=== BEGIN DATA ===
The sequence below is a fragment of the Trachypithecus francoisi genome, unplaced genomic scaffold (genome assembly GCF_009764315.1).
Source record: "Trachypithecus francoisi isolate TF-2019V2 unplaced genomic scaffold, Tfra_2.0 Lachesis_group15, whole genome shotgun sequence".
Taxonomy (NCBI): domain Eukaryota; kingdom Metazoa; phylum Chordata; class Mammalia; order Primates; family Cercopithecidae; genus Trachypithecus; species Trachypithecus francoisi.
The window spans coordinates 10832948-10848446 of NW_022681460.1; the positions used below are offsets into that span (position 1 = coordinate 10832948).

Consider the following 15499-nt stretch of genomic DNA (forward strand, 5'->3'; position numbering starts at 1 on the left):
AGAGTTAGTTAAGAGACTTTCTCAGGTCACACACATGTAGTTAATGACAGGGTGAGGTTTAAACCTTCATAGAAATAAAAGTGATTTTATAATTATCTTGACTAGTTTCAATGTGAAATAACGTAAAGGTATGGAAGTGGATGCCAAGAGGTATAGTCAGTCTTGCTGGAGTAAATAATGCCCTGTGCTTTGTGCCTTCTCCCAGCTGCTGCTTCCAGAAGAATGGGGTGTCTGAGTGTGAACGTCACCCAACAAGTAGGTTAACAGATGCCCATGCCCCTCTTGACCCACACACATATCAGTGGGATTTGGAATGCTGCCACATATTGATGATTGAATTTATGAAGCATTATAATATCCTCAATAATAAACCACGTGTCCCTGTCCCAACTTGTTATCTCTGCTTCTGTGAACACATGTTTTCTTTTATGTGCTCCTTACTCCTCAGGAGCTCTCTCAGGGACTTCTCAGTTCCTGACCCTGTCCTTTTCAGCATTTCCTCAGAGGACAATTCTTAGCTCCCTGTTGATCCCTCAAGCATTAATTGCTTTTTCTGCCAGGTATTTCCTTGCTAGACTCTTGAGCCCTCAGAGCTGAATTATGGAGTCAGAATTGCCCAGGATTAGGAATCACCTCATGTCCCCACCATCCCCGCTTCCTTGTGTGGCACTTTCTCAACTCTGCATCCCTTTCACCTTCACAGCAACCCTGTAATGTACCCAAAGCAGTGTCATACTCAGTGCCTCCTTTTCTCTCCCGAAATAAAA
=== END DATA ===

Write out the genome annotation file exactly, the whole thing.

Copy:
The sequence below is a fragment of the Trachypithecus francoisi genome, unplaced genomic scaffold (genome assembly GCF_009764315.1).
Source record: "Trachypithecus francoisi isolate TF-2019V2 unplaced genomic scaffold, Tfra_2.0 Lachesis_group15, whole genome shotgun sequence".
Taxonomy (NCBI): domain Eukaryota; kingdom Metazoa; phylum Chordata; class Mammalia; order Primates; family Cercopithecidae; genus Trachypithecus; species Trachypithecus francoisi.
The window spans coordinates 10832948-10848446 of NW_022681460.1; the positions used below are offsets into that span (position 1 = coordinate 10832948).

Consider the following 15499-nt stretch of genomic DNA (forward strand, 5'->3'; position numbering starts at 1 on the left):
AGAGTTAGTTAAGAGACTTTCTCAGGTCACACACATGTAGTTAATGACAGGGTGAGGTTTAAACCTTCATAGAAATAAAAGTGATTTTATAATTATCTTGACTAGTTTCAATGTGAAATAACGTAAAGGTATGGAAGTGGATGCCAAGAGGTATAGTCAGTCTTGCTGGAGTAAATAATGCCCTGTGCTTTGTGCCTTCTCCCAGCTGCTGCTTCCAGAAGAATGGGGTGTCTGAGTGTGAACGTCACCCAACAAGTAGGTTAACAGATGCCCATGCCCCTCTTGACCCACACACATATCAGTGGGATTTGGAATGCTGCCACATATTGATGATTGAATTTATGAAGCATTATAATATCCTCAATAATAAACCACGTGTCCCTGTCCCAACTTGTTATCTCTGCTTCTGTGAACACATGTTTTCTTTTATGTGCTCCTTACTCCTCAGGAGCTCTCTCAGGGACTTCTCAGTTCCTGACCCTGTCCTTTTCAGCATTTCCTCAGAGGACAATTCTTAGCTCCCTGTTGATCCCTCAAGCATTAATTGCTTTTTCTGCCAGGTATTTCCTTGCTAGACTCTTGAGCCCTCAGAGCTGAATTATGGAGTCAGAATTGCCCAGGATTAGGAATCACCTCATGTCCCCACCATCCCCGCTTCCTTGTGTGGCACTTTCTCAACTCTGCATCCCTTTCACCTTCACAGCAACCCTGTAATGTACCCAAAGCAGTGTCATACTCAGTGCCTCCTTTTCTCTCCCGAAATAAAA